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i ii j -4with a heel spur of the same hardened polymer or polymers. The heel spur extends generally downward and rearward from the heel portion and provides an auxiliary energy storage and recovery from heel strike, and adds stiffness to the foot when using 'Very light and soft foamed polymers as the cover material.

Alternate forms of the attachment fittings include through bores in the attachment and forefoot portions of the keel and registering portions of the A foamed cover for receiving an industry standard attachment bolt, and an integrally formed stub or collar for directly accommodating standard prosthetic fittings such as a tubular pylon or other prosthetic hardware.

To provide a complete disclosure of the invention, reference is made to the appended drawings and following description of preferred and alternative embodiments.

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Brief Desc"iption of the Drawings FIGURE I is an isometric view of the preferred embodiment of the prosthetic foot and monolithic keel; the foamed polymner cover is indicated by dotted lines.

FIGURE 2 is a lengthwise, vertical sectional view of the foot of FIGURE 1, with the cover shown in solid lines, and with the addition of an attachment bolt and split collar fitting for clamping the foot to a prosthetic pylon.

FIGURE 3 is a sectional view of the foot, taken along the plane indicated by reference line$ 3-3 of FIGURE 2.

FIGURE 4 is* a front sectional view of the foot, taken along the plane indicated by section line 4-4 of FIGURE 3.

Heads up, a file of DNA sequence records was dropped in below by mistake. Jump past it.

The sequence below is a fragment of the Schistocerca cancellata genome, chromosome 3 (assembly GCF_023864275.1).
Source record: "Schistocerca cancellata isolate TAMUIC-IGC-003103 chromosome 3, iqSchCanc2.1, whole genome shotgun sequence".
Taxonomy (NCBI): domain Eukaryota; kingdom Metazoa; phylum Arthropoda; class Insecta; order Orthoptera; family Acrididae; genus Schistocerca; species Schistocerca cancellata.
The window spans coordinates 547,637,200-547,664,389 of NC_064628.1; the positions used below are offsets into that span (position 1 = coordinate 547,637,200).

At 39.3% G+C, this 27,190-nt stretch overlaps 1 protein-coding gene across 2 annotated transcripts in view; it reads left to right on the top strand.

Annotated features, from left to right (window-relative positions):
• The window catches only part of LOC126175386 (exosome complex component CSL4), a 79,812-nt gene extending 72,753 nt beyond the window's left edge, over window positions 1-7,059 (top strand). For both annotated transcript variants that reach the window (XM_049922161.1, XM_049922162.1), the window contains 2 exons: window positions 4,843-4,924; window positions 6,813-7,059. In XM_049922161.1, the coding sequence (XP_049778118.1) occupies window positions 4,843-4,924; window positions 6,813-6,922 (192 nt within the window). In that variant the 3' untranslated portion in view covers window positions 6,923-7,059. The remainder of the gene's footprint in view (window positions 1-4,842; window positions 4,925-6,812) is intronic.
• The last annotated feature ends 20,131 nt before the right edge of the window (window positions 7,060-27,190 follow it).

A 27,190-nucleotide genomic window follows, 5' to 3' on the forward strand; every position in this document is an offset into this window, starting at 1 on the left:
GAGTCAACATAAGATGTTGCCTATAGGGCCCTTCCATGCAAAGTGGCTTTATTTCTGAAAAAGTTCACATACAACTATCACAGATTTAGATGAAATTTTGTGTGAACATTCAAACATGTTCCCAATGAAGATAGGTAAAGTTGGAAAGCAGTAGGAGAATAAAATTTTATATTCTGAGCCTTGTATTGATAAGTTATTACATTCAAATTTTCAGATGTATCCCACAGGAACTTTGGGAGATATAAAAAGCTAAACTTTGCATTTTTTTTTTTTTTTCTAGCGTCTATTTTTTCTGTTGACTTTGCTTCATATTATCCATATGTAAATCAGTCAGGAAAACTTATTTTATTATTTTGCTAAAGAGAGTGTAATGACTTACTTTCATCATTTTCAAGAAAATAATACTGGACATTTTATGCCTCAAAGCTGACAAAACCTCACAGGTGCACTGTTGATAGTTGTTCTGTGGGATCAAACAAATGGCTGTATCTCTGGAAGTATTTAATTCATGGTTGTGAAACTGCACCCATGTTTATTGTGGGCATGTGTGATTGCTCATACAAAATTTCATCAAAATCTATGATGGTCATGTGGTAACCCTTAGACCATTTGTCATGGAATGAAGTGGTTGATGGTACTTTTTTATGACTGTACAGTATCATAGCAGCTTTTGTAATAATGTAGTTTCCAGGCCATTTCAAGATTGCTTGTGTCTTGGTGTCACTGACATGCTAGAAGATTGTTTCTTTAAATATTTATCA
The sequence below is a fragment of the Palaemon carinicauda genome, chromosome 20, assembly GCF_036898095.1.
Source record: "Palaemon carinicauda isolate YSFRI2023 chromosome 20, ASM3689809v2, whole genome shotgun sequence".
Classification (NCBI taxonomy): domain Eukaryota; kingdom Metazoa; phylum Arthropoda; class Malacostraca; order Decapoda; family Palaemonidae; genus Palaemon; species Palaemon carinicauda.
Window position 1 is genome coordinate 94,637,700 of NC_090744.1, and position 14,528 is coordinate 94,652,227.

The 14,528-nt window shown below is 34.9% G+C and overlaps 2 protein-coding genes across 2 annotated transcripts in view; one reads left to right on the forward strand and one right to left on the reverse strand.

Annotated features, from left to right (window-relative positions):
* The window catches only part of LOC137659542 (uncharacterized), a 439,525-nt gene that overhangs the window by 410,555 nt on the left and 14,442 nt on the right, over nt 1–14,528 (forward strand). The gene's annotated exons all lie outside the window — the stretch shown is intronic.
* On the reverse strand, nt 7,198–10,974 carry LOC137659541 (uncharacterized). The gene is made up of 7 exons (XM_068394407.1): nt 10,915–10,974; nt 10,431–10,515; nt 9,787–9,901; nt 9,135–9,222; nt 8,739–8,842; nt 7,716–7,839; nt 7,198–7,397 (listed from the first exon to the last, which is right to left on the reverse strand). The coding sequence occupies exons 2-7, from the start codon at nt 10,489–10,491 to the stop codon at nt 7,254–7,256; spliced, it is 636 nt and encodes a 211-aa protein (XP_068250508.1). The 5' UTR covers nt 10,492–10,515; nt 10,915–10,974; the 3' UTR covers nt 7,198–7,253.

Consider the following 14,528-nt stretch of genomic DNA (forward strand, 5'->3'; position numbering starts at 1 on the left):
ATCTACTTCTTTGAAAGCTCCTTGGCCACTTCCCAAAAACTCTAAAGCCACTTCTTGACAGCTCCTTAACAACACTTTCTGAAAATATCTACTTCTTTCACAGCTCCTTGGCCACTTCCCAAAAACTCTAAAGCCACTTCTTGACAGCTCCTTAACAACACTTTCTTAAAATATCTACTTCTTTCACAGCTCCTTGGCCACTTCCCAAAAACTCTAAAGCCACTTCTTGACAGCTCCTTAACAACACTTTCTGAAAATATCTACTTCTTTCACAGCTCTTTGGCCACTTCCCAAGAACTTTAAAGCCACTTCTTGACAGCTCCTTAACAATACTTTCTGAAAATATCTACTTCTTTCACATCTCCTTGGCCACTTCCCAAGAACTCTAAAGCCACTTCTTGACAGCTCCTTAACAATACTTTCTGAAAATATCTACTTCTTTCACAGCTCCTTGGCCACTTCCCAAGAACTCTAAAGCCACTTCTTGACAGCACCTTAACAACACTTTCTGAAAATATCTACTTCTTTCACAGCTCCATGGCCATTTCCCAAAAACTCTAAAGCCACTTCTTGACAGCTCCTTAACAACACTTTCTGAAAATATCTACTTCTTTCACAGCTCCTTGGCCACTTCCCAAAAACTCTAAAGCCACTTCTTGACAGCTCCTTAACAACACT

FIGURE 5 shows an enlarged, detailed view of the monolithic keel of the foot, and illustrates the parabolic taper of the forefoot between the heel portion and the toe end.

FIGURE 6 is a side elevational view, showing the foot as strained in use and indicating, by the moved positionl shown in dotted lines, the deflection and energy storage of the keel when the ball of the foot strikes the ground.

FIGURE 7 is an isometric view similar to FIGURE 1, but showing an alternative embodiment of the prosthetic foot in which the forefoot portion of the keel is split into a plurality of toe-like segments for added flexibility and stability.

FIGURE 7a is front elevational view of the action of the split toelike segments of the embodiment of FIGURE 7, illustrating the independent deflection of the toe-like segments.

r a 0~ *00 0 000 o 000 S 00 4C FIGURE 8 is a sectional view, similar to FIGURE 2, but showing an alternative embodiment of the foot in which the monolithic keel includes an integral heel spur, wherein the undeflected, normal configuration of the spur is indicated by solid lines, and a deflected and energy storing position is indicated by the dotted lines in the figure.

FIGURE 9 is a sectional view, similar to FIGURE 2, and showing an alternative embodiment of the keel formed with an integral, split collar fitting for receiving a standard prosthetic pylhon.

FIGURE 10 is a top plan view of that portion of FIGURE 9 which includes the integral split collar fitting.

FIGURE 11 is a side elevation view of a further alternative embodiment having an. attachment stub on the keel flange.

Detailed Description of Preferred and Alternate Embodiments With reference to FIGURES 1 through 6, showing the preferred emboeiment, a prosthetic foot 10 comprises 20 a monolithic, hardened polymer keel 12 encased in a lowdensity, foamed polymer cover 14 molded to the shape of a natural foot. Keel 12 is formed and attached to an upper prosthesis so as to function as a cantilever, and the material from which keel 12 is made and its shape are selected to provide a dampened spring effect, such that each footfall causes strain energy to be stored within the keel andi then recovered in a timed springback or restoration that complements the user's natural stride.